One of El Salvador’s biggest sugar mills has been outfitted with a biometric time and attendance tracking system, Iris ID has announced. The company has deployed its iris-based identification technology at the Ingenio Azucarero Injiboa sugar mill in San Vicente.
Not only is it a very large sugar mill, but during peak production its many employees can end up working multiple shifts around the clock, day and night. As such, employee administration could be very complex and time-consuming, with increased risk of fraudulent work records being produced as well. To manage these issues, the sugar mill’s administrators actually installed a different biometric system once before – but it wasn’t up to snuff. Now, Iris ID’s iCAM7100 system has left the mill’s administrators “very satisfied”, according to Faucy Brand, the CEO of ScreenCheck, the security integrator that helped to install the system.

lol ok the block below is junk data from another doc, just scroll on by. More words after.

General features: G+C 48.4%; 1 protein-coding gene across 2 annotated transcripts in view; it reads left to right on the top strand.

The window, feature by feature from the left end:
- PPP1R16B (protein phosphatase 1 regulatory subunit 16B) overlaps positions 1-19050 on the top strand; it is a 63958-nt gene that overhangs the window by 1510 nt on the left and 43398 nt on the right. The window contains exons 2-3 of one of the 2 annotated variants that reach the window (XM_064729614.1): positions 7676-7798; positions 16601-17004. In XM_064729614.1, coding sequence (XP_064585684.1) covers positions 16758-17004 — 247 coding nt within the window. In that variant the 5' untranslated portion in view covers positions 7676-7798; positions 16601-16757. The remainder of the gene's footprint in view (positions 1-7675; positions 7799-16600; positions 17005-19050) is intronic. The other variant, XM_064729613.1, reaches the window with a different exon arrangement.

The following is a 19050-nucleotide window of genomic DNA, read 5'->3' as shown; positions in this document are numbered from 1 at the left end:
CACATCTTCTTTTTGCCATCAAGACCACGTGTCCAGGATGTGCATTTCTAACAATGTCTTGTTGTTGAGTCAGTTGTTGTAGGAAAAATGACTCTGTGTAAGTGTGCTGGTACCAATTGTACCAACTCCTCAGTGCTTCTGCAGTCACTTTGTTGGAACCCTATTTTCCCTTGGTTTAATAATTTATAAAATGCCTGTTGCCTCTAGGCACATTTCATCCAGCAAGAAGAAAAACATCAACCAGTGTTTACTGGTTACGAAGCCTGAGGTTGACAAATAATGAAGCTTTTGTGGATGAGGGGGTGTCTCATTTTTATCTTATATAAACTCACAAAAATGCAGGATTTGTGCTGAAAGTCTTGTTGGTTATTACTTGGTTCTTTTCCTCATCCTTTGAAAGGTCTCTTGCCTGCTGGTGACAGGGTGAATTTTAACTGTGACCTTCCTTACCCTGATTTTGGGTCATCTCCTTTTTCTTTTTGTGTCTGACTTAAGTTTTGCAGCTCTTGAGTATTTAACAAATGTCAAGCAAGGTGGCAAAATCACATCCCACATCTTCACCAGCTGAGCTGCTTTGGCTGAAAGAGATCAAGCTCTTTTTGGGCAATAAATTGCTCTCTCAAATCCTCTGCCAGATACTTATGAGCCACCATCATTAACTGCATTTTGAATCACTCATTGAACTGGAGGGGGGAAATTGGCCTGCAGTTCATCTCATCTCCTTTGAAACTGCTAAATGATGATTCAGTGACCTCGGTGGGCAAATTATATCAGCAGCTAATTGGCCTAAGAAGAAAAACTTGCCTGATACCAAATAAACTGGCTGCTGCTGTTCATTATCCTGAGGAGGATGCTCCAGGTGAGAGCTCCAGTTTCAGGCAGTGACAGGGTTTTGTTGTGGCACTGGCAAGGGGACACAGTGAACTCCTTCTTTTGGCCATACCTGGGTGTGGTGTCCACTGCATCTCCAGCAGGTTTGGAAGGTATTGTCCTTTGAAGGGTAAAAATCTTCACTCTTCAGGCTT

“The mill needed a system offering speed, high accuracy, reliable performance and secure operations in very demanding environment,” said Brand, asserting that “the Iris ID iCAM7100 as it has been the only technology proven to work with the entire company employee population.”
The deployment follows closely after Iris ID’s announcement in late May that it had been selected to provide the voter authentication technology for a large African country’s upcoming election, while earlier this year the company worked with IBM to install iris recognition systems for the Canada Border Services Agency’s NEXUS program. The diversity of Iris ID’s deployment indicates the versatility of its biometric technology; it’s use now in time tracking at Ingenio Azucarero Injiboa is part of a broader trend that has seen biometric technology increasingly adopted for time and attendance tracking in a range of workplaces around the world.
July 7, 2015 – by Alex Perala